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Department of Biology

Utricularia australis
Utricularia australis have no roots; they simply grow at one end and die off at the other.

The fastest predator known to scientists — is a plant

Dr. Ulrike Muller never set out to study predators. In fact, in high school, she intended to become an artist. But as things turned out, she ended up studying biology, with an expertise in biomechanics. She studies how organisms interact with the physical world, particularly how organisms interact with water to swim and to feed.


“Small organisms are hard to study, not only because they are small, but also because they can be incredibly fast,” she said. “That’s because small means small mass, means low inertia (that's physics for you).”


Right now she is studying the fastest predator known to scientists — it can catch and swallow its prey in less than a millisecond.  And yes, it's a plant. A carnivorous plant called bladderwort.  


“We study its feeding behavior, how it catches its prey using what is called suction feeding — sucking prey into your mouth from a distance,” she said. “We want to understand how this plant is able to be so fast when animal predators of the same size (fish larvae) struggle to keep up.”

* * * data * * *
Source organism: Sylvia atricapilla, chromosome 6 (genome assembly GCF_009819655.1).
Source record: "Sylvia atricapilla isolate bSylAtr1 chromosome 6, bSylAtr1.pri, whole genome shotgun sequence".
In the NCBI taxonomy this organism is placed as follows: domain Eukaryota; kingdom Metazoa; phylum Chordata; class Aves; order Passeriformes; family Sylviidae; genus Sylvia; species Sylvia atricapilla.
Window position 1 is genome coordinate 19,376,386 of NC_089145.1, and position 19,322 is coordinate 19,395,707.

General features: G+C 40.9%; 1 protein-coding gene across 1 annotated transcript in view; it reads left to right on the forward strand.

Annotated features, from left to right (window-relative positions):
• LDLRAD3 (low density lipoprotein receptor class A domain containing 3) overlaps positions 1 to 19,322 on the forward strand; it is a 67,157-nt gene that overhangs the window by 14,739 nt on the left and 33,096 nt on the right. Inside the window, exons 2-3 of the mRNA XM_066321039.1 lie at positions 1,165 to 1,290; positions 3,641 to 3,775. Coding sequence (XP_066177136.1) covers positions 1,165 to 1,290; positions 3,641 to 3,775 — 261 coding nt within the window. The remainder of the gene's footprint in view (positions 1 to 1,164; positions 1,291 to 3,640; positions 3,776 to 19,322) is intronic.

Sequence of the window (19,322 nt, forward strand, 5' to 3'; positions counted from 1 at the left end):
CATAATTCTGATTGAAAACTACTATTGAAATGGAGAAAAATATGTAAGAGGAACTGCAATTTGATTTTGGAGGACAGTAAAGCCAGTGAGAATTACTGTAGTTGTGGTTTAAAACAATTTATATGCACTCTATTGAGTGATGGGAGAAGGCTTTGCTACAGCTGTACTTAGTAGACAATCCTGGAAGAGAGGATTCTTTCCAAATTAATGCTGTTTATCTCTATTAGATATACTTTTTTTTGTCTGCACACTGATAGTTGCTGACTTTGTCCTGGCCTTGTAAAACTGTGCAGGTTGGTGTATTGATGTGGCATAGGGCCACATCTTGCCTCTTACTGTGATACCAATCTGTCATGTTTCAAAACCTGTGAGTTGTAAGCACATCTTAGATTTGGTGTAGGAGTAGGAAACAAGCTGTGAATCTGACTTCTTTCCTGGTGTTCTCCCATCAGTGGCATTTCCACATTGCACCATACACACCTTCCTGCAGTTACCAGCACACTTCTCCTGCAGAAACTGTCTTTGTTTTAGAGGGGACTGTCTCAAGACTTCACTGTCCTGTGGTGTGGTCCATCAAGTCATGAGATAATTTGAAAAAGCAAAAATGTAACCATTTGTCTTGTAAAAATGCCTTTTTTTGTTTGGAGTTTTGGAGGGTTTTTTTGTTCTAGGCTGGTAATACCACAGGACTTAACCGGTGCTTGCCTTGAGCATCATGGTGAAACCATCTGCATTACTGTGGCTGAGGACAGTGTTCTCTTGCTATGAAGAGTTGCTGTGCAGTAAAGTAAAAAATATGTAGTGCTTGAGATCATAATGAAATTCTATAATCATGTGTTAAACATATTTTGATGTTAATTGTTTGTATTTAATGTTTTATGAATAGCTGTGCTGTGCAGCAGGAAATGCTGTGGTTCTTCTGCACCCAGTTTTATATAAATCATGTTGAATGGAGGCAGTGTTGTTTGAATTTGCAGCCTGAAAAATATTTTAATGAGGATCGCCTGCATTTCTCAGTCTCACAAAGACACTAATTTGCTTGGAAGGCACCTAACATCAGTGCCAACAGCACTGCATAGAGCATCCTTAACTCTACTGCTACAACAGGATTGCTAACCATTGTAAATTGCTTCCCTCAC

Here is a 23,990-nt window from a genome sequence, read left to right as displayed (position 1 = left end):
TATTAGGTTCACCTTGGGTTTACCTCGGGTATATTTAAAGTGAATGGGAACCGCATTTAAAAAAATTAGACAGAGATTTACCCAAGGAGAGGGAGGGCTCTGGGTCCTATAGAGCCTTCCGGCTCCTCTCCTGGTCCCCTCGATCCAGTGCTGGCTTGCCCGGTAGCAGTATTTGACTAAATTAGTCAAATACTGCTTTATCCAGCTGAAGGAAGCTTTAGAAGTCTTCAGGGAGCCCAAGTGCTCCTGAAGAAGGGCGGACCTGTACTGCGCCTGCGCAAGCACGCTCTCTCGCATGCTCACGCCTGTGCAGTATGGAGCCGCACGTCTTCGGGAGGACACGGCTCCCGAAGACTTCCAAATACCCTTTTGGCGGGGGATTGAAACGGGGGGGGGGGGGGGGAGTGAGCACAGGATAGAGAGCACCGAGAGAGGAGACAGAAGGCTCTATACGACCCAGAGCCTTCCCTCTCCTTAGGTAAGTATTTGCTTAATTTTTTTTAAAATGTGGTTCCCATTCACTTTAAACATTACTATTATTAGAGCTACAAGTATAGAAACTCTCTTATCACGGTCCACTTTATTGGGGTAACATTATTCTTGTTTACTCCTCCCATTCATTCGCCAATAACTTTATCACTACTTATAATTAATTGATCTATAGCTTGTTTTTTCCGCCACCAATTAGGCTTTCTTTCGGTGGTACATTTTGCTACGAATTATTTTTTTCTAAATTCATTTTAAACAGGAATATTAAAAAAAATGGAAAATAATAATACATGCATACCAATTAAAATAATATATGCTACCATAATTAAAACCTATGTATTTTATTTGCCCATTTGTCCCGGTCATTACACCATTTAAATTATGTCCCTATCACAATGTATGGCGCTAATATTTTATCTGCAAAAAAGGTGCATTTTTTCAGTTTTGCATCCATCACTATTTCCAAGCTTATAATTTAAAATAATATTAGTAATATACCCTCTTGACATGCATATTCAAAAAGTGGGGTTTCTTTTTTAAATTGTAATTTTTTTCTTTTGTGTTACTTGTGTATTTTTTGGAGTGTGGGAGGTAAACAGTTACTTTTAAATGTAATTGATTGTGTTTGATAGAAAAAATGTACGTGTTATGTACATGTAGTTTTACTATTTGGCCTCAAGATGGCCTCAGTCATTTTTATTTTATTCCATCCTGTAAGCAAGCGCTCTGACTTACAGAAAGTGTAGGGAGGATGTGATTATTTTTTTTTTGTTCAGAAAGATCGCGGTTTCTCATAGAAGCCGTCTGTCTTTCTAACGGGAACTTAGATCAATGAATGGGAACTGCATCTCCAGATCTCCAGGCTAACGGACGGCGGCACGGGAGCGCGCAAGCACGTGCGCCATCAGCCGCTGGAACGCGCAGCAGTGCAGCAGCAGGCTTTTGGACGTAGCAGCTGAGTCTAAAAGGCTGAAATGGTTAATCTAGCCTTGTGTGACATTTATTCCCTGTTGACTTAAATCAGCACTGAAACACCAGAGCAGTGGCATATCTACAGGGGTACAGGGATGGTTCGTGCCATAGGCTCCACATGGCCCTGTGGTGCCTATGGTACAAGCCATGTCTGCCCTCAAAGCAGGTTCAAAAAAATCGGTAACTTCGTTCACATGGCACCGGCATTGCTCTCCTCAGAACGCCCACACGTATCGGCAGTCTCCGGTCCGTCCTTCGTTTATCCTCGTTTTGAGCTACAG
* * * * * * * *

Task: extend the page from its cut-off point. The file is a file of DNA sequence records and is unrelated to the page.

So what have these plants figured out that animals haven't? And why care?  


Suction feeding is an important feeding mode. And fish larvae are bad at it, so much so that, in some fish species, 99% of cohort mortality happens at the larval stage.


“Most fish starve to death as larvae because they are unable to catch enough food,” she said. “If we can understand better how suction feeding works, perhaps we can improve feeding success for larval fish, and make a big difference for aquaculture.”


The most accessible part of Dr. Muller’s work is that she uses high-speed cameras a lot.


“Things look amazing when you slow them down,” she said. “And our cameras can slow things down a lot to show how cars crash and how fireworks crack.”


Dr. Muller enjoys studying small organisms, typically a few millimeters in size.  


A full professor with a small research lab, Dr. Muller collaborates with researchers across the globe. She is also the co-host of a monthly radio show on science, and an editor-in-chief of a scientific journal. She has been co-hosting a monthly outreach event (Central Valley Cafe Scientifique) for more than a decade, and she hopes to continue once the COVID epidemic no longer makes social events so difficult. 


With COVID, teaching has new challenges.


Since the switch to virtual instruction, I have started to work hard on making my courses function online,” she said. “It's hard to stay motivated as a student in online classes. But it's also neat how it's possible to set your own pace and own hours as a student when an online course is designed well.”


As mentioned earlier, Dr. Muller co-hosts a monthly radio show on public radio, together with Dr. Rory Telemeco and Dr. Alija Mujic in the Biology Department at Fresno State. The program, Science, A Candle in the Dark, is broadcast every fourth Thursday at 3 p.m. on KFCF FM 88.1, Fresno. It features science in the Central Valley.